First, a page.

The Supernatural in Ulster Scots Literature and Folklore Project was funded by MAGUS/Department of Culture, Arts and Leisure. Its main objective was to produce an open access, online resource, ‘The Supernatural in Ulster Scots Folklore and Literature Reader’. It provides a selection of Ulster Scots literary, historical and folklore sources, from c.1672 until c.1920, relating to various aspects of the supernatural. The Supernatural Reader demonstrates that in Ulster Scots culture, both rural and urban, there was a range of sincerely held, supernatural beliefs, similar in many ways to those held elsewhere in Ireland.
Professor Frank Lyons has composed a twin tribute to this year’s UK City of Culture – Derry~Londonerry and to the City of London on the Thames. The river Still Sings, commissioned to celebrate the 400th anniversary 0f the link between the two communities.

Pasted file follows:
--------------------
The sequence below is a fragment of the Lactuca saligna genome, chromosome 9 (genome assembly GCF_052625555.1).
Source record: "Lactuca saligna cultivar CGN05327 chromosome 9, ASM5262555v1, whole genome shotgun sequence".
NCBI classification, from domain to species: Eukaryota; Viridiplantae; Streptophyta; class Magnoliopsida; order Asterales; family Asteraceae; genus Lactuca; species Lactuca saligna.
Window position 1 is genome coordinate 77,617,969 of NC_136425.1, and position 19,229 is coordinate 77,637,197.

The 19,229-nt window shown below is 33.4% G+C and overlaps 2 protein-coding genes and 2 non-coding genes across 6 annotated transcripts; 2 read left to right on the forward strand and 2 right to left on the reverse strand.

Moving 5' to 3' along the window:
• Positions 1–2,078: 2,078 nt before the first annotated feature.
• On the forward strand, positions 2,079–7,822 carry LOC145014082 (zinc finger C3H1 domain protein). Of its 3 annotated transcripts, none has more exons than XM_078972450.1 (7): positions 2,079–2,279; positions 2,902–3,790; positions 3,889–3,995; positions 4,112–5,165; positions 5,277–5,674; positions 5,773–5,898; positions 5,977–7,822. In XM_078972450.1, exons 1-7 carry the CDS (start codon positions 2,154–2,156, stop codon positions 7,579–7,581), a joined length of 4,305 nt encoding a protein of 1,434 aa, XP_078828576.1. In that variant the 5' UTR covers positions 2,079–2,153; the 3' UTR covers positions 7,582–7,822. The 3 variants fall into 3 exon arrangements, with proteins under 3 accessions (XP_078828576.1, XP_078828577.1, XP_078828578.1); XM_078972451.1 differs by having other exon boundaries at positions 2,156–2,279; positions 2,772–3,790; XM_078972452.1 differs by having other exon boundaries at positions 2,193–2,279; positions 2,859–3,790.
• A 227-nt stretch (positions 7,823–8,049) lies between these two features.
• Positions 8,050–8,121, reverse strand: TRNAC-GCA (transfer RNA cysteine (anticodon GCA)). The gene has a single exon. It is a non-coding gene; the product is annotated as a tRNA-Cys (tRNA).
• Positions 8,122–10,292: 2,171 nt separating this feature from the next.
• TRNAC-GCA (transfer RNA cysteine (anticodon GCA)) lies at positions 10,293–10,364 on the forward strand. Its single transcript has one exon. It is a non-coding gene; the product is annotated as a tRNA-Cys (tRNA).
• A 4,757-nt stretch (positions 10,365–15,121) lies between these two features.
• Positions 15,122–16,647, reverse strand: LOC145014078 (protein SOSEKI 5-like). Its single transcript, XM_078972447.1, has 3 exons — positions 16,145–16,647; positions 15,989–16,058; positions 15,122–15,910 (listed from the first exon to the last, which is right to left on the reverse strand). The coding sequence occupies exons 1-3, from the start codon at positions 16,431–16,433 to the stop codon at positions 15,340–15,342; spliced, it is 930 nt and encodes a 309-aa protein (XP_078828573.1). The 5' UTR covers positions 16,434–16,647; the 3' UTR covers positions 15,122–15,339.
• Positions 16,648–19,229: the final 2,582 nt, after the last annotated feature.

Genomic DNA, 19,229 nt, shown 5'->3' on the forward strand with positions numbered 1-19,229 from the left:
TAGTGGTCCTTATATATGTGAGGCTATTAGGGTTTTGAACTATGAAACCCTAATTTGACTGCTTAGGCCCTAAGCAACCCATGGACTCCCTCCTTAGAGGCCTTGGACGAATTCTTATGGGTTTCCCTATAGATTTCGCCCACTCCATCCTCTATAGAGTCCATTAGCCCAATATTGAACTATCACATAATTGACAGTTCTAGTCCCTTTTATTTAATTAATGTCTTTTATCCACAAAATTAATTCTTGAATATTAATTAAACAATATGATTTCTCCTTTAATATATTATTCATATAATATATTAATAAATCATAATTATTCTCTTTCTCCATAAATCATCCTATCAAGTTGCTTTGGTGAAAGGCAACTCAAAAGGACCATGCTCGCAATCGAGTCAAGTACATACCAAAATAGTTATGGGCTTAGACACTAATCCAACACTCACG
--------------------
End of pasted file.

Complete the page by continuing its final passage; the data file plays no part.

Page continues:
The current approach to the use of data in the cultural sector is out-of-date and inadequate. The sector as a whole and the policy and regulatory bodies which oversee it are already failing to make the most of the considerable financial and operational benefits which could arise from better use of data.
Inclusive Creativity 2013- international conference on music, technology and disability
The University of Ulster had the honour of hosting the 4th WorldCALL Conference; the first to be held in Europe. The event was held at the Scottish Exhibition and Conference Centre in Glasgow and was co-ordinated by Dr David Barr.
Professor Pól Ó Dochartaigh, Dean of Arts, explains how a £408,376 Arts and Humanities Research Council Grant will contextualise representations of Jews in Irish literature for the first time.
This website is dedicated to the study of Ulster Poetry and Irish Book History at the University of Ulster. This site provides information on our research and resources for those interested in Irish Book history. As part of this project we have created a digital library of the John Hewitt Special Collection…